Our comment adds to the list of odd empirical findings and anomalies that have been highlighted over the years that are anomalous at least with respect to the standing theory. It is not evident how to decide whether the observation is the odd one out or whether the theory is at odds with market practice. Either way, the interest of the relentless flow of critics (and critics thereon) is that it encourages collective thought about the tools we use to invest. Where is the ride leading to next? That is the topic of this special issue. The articles it contains give an interesting view on how the art of portfolio management has evolved since the early days and on where it may be heading next. What to think of all that strikes at our views of finance theory and what credence to give it?
In the lead articles (a series of two), the authors Frank J. Fabozzi and Stephen Gorman make an extensive review of the various alpha sources that have been brought forward over the last decades and have been coined as the Alternative Risk Premia (ARP). The review is the first of its kind. In the first article, the authors discuss the principles on which the potential for abnormal return is based, whether it be a market anomaly, a systematic risk factor or a mere result of data snooping. The second article is a review of the literature on ARP itself. The class of ARP has made its appearance on the asset management scene very much like Graham Greene’s character of The Third Man, in the sense that it appears as an esoteric third component carved out somewhere between the alpha and the beta component. The crux is that the new alpha sources are challenging the very setup of mean-variance optimization.
Dealing with the new alpha sources arising from multiple of performance opportunities, in the context of portfolio optimization, is the central theme of the articles that follow. In the third article, Bernd Scherer gives his thoughts on how to add alternative assets to an invested portfolio. He proposes a decomposition of the utility that the assets can add into three components, into a return enhancement, a diversification benefit and a hedge capacity. This work demonstrates how optimal allocations to the add-ins can be obtained by maximizing the added value along those three dimensions. He does this while taking a robust optimization approach whereby the solution best fits a large span of possible outcomes.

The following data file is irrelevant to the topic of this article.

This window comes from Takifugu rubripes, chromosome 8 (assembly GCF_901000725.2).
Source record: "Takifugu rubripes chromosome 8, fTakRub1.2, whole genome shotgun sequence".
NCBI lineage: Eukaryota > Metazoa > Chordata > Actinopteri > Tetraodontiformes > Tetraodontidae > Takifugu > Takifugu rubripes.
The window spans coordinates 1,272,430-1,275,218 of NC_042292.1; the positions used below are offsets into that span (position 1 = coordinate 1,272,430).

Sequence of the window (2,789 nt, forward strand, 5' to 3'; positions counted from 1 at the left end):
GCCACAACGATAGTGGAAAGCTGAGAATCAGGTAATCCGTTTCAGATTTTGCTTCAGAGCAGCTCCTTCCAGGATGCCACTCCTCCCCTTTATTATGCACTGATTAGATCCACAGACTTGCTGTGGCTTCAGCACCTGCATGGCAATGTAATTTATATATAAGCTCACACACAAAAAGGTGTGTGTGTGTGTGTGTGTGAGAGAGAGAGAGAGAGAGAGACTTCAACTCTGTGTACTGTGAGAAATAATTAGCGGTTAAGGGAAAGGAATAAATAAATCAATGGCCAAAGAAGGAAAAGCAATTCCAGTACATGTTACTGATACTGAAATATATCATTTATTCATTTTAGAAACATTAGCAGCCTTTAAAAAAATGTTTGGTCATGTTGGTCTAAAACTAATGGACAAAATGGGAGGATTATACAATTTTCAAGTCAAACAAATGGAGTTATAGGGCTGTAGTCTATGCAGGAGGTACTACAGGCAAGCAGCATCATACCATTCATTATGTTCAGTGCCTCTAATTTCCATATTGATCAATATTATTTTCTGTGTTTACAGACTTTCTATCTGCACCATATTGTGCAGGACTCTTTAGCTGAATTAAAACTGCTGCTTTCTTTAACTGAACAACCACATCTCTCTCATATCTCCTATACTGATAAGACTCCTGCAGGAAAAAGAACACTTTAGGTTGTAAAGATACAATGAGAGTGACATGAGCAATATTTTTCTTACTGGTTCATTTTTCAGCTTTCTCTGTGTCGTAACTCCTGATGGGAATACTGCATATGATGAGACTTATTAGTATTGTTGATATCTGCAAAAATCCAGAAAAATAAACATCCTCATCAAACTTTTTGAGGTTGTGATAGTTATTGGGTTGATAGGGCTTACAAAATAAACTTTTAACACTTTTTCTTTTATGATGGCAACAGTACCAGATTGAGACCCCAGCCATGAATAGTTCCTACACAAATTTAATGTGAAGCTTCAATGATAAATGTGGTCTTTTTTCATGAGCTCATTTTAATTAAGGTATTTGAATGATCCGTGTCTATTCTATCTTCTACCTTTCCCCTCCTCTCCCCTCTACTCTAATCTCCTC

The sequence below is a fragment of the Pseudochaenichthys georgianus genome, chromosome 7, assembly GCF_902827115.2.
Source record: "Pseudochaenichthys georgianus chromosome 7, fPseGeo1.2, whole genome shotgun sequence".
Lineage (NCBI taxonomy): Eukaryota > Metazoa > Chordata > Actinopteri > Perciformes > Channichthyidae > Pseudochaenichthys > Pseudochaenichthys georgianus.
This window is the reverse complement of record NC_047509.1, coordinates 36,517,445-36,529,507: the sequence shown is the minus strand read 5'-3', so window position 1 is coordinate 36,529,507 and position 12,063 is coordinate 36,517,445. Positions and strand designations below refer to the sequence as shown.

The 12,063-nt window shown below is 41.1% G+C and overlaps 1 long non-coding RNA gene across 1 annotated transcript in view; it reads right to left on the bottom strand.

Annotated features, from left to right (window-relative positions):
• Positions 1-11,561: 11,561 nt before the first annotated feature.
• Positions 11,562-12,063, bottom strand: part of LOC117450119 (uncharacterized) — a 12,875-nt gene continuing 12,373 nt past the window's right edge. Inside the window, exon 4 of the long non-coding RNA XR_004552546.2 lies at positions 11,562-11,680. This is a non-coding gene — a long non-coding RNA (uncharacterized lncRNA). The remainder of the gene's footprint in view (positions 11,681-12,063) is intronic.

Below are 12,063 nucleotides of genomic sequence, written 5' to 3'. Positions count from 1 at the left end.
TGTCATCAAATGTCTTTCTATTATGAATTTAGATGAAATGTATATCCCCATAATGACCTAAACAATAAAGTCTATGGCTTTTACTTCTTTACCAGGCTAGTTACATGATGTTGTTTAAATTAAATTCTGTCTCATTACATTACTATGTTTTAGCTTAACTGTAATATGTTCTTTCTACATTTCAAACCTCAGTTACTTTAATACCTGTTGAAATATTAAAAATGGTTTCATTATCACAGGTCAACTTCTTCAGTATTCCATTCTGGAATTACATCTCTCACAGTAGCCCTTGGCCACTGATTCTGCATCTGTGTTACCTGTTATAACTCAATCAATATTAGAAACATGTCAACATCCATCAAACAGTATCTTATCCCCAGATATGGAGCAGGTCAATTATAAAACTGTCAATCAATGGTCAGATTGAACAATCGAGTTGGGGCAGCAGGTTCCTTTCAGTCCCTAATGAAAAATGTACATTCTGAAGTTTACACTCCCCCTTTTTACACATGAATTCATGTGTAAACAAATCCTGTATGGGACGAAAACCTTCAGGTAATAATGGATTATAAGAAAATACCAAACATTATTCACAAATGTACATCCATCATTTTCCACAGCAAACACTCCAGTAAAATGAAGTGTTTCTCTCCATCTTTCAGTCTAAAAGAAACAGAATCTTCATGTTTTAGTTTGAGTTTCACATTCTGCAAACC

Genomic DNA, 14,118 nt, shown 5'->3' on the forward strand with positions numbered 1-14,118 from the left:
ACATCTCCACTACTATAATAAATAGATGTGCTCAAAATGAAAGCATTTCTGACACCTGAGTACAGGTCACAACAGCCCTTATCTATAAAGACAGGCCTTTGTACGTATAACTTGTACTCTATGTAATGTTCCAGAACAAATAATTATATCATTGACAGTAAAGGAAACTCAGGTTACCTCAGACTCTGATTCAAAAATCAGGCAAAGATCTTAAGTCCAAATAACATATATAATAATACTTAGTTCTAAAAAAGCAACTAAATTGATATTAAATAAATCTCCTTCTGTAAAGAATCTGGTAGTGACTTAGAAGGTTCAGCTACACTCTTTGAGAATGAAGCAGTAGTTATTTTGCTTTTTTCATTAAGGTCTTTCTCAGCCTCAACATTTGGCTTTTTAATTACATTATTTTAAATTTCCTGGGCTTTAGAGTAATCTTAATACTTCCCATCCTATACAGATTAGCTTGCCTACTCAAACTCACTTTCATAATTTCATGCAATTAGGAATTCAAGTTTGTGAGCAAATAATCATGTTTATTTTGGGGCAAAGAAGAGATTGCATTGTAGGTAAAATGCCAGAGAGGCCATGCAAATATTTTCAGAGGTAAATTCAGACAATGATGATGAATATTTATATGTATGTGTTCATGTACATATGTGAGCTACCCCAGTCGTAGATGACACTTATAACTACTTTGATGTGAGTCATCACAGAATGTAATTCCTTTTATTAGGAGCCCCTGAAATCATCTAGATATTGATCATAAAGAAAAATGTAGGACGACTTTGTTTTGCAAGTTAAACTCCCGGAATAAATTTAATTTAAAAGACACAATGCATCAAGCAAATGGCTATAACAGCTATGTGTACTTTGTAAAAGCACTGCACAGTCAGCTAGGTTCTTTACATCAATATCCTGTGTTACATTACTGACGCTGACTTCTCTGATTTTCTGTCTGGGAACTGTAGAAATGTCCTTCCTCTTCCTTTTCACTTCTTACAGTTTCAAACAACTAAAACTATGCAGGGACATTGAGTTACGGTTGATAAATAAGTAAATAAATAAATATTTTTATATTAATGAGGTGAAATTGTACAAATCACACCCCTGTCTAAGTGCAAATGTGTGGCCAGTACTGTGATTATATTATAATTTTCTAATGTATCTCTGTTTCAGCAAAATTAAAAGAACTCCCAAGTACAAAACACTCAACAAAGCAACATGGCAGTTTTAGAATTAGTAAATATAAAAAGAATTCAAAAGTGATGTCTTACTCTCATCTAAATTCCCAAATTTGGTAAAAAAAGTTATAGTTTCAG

In the fourth article, Guillaume Simon and Charles-Albert Lehalle demonstrate what can happen if no precautions are taken. They show how a long-only fund manager who wishes to seize opportunity embedded in certain popular equity factors may end up with a highly concentrated optimal portfolio that would be worthy of a conviction-driven stock-picker! The authors give a precise account of the interaction taking place during the optimization process between the CAPM’s alpha and beta component that leads to the perverse result. Their analysis points out where the limits of mean-variance optimization lie and so where auxiliary guidance or structure may be needed.
In the fifth article, named Factor Investing: Alpha Concentration versus Diversification, Lars Heinrich, Antoniya Shivarova and Martin Zurek study the question how to balance the concentration of performance drivers (alpha) in a portfolio with respect to the diversification of risk sources (beta) that are inherent. The authors do this in a context of multifactor investing. They conclude that a high concentration of alpha should be countered by imposing auxiliary constraints geared to diversify the risks in the portfolio. In line with the authors mentioned above, they conclude that extra diversification is necessary for long-only portfolios in particular.
In the sixth article, Wolfgang Bessler, Georgi Taushanov and Dominik Wolf compare a set of relatively modern investment strategies based on equity factors with more traditional sector-based investments. The authors observe that in normal times the factor strategies outperform, yet that in periods of market turbulence sector-based investments tend to do better. According to the authors, the reason lies in the level of concentration in the portfolios, in agreement with the view of the abovementioned authors. Sector-based portfolios are less concentrated and therefore more resilient in crisis periods, whereas factor portfolios are focused on the performance target, which does well if markets behave normally. The authors use on ETFs defined on US stocks between 1999 and 2020.
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de Jong, M., diBartolomeo, D. Multiple alpha sources and portfolio design. J Asset Manag 22, 389–390 (2021). https://doi.org/10.1057/s41260-021-00241-1